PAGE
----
The author puts forth an approach to propositional attitude contexts based upon the view that one does not have beliefs of ordinary extensional entitiessimpliciter. Rather, one has beliefs of such entities as presented in various manners. Roughly, these are treated as beliefs of ordered pairs — the first member of which is the ordinary extensional entity and the second member of which is a predicate that it satisfies. Such an approach has no difficulties with problems involving identity, such as (...)
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  20. Denis McManus (2009). The General Form of the Proposition: The Unity of Language and the Generality of Logic in the Early Wittgenstein. Philosophical Investigations 32 (4):295-318.score: 32.0
    The paper presents an interpretation of the thinking behind the early Wittgenstein's "general form of the proposition." It argues that a central role is played by the assumption that all domains of discourse are governed by the same laws of logic. The interpretation is presented partly through a comparison with ideas presented recently by Michael Potter and Peter Sullivan; the paper argues that the above assumption explains more of the key characteristics of the "general form of the proposition" than Potter (...)
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  21. L. A. Zadeh (1983). A Fuzzy-Set-Theoretic Approach to the Compositionality of Meaning: Propositions, Dispositions and Canonical Forms. Journal of Semantics 2 (3-4):253-272.score: 32.0
    In its traditional interpretation, Frege's principle of compositionality is not sufficiently flexible to have a wide applicability to natural languages. In a fuzzy-set-theoretic setting which is outlined in this paper, Frege's principle is modified and broadened by allowing the meaning of a proposition, p, to be composed not from the meaning of the constituents of p, but, more generally, from the meaning of a collection of fuzzy relations which form a so-called explanatory database that is associated with p. More specifically, (...)
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  22. Robert Audi (2009). Nationalism, Patriotism, and Cosmopolitanism in an Age of Globalization. Journal of Ethics 13 (4):365 - 381.score: 30.0
    A major issue in political philosophy is the extent to which one or another version of nationalism or, by contrast, cosmopolitanism, is morally justified. Nationalism, like cosmopolitanism, may be understood as a position on the status and responsibilities of nation states, but the terms may also be used to designate attitudes appropriate to those positions. One problem in political philosophy is to distinguish and appraise various forms of nationalism and cosmopolitanism; a related problem is how to understand the relation (...)
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  23. Steven E. Boër (2009). Propositions and the Substitution Anomaly. Journal of Philosophical Logic 38 (5):549 - 586.score: 30.0
    The Substitution Anomaly is the failure of intuitively coreferential expressions of the corresponding forms “that S” and “the proposition that S” to be intersubstitutable salva veritate under certain ‘selective’ attitudinal verbs that grammatically accept both sorts of terms as complements. The Substitution Anomaly poses a direct threat to the basic assumptions of Millianism, which predict the interchangeability of “that S” and “the proposition that S”. Jeffrey King has argued persuasively that the most plausible Millian solution is to treat the (...)
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  24. Jeff Stickney (2008). Wittgenstein's 'Relativity': Training in Language-Games and Agreement in Forms of Life. Educational Philosophy and Theory 40 (5):621-637.score: 30.0
    Taking Wittgenstein's love of music as my impetus, I approach aporetic problems of epistemic relativity through a round of three overlapping (canonical) inquiries delivered in contrapuntal (higher and lower) registers. I first take up the question of scepticism surrounding 'groundless knowledge' and contending paradigms in On Certainty (physics versus oracular divination, or realism versus idealism) with attention given to the role of 'bedrock' certainties in providing stability amidst the Heraclitean flux. I then look into the formation of sedimented bedrock knowledge, (...)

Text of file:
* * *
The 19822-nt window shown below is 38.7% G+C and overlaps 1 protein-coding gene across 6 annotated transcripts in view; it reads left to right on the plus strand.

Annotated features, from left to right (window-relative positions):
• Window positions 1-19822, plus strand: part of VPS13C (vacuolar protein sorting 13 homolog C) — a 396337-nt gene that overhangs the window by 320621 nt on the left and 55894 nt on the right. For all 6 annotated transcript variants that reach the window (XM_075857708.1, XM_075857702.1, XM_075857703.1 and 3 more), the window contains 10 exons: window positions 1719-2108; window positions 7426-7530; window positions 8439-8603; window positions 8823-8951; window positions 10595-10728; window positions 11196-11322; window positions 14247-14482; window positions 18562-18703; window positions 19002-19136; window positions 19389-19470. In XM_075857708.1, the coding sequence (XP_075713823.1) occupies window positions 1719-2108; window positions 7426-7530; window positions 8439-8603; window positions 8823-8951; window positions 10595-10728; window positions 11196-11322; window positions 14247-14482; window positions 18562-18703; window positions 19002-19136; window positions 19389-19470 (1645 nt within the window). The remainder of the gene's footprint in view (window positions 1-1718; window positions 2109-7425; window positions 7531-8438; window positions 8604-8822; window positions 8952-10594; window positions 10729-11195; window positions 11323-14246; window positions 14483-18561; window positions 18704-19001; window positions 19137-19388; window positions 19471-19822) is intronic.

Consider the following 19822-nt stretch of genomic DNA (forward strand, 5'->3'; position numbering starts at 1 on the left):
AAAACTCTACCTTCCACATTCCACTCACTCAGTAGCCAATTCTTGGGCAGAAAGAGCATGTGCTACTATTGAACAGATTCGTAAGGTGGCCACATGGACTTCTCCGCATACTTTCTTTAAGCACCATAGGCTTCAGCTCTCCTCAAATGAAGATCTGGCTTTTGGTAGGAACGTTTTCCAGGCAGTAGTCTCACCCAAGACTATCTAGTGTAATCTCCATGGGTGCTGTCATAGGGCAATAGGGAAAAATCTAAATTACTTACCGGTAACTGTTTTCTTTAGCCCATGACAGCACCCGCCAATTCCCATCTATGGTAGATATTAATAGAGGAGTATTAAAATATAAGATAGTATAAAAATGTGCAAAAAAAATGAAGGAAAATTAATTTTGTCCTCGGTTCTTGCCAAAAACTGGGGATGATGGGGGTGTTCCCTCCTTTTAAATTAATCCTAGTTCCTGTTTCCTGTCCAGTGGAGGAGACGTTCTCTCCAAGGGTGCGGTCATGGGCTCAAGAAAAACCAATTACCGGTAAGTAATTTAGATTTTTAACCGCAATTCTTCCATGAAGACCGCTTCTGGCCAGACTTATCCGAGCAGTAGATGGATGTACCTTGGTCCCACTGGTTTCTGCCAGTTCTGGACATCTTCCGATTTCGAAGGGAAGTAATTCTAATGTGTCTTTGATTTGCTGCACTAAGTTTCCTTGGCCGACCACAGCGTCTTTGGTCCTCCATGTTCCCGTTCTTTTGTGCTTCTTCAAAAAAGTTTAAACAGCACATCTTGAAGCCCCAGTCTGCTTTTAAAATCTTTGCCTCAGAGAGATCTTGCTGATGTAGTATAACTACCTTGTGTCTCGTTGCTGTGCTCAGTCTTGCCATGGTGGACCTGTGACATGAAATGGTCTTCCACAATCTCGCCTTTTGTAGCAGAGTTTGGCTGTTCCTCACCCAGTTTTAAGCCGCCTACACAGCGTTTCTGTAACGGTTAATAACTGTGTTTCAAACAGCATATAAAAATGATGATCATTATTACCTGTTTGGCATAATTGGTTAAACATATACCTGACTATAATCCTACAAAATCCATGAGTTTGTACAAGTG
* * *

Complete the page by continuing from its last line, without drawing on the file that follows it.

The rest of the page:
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  25. Reinhardt Grossmann (1972). Russell's Paradox and Complex Properties. Noûs 6 (2):153-164.score: 30.0
    The author argues that the primary lesson of the so-Called logical and semantical paradoxes is that certain entities do not exist, Entities of which we mistakenly but firmly believe that they must exist. In particular, Russell's paradox teaches us that there is no such thing as the property which every property has if and only if it does not have itself. Why should anyone think that such a property must exist and, Hence, Conceive of russell's argument as a paradox rather (...)
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  26. Michael W. Pelczar (2007). Forms and Objects of Thought. Linguistics and Philosophy 30 (1):97-122.score: 30.0
    It is generally assumed that if it is possible to believe that p without believing that q, then there is some difference between the object of the thought that p and the object of the thought that q. This assumption is challenged in the present paper, opening the way to an account of epistemic opacity that improves on existing accounts, not least because it casts doubt on various arguments that attempt to derive startling ontological conclusions from seemingly innocent epistemic premises.
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  27. Chris J. Mitchell, Jan De Houwer & Peter F. Lovibond (2009). The Propositional Nature of Human Associative Learning. Behavioral and Brain Sciences 32 (2):183-198.score: 30.0
    The past 50 years have seen an accumulation of evidence suggesting that associative learning depends on high-level cognitive processes that give rise to propositional knowledge. Yet, many learning theorists maintain a belief in a learning mechanism in which links between mental representations are formed automatically. We characterize and highlight the differences between the propositional and link approaches, and review the relevant empirical evidence. We conclude that learning is the consequence of propositional reasoning processes that cooperate with the (...)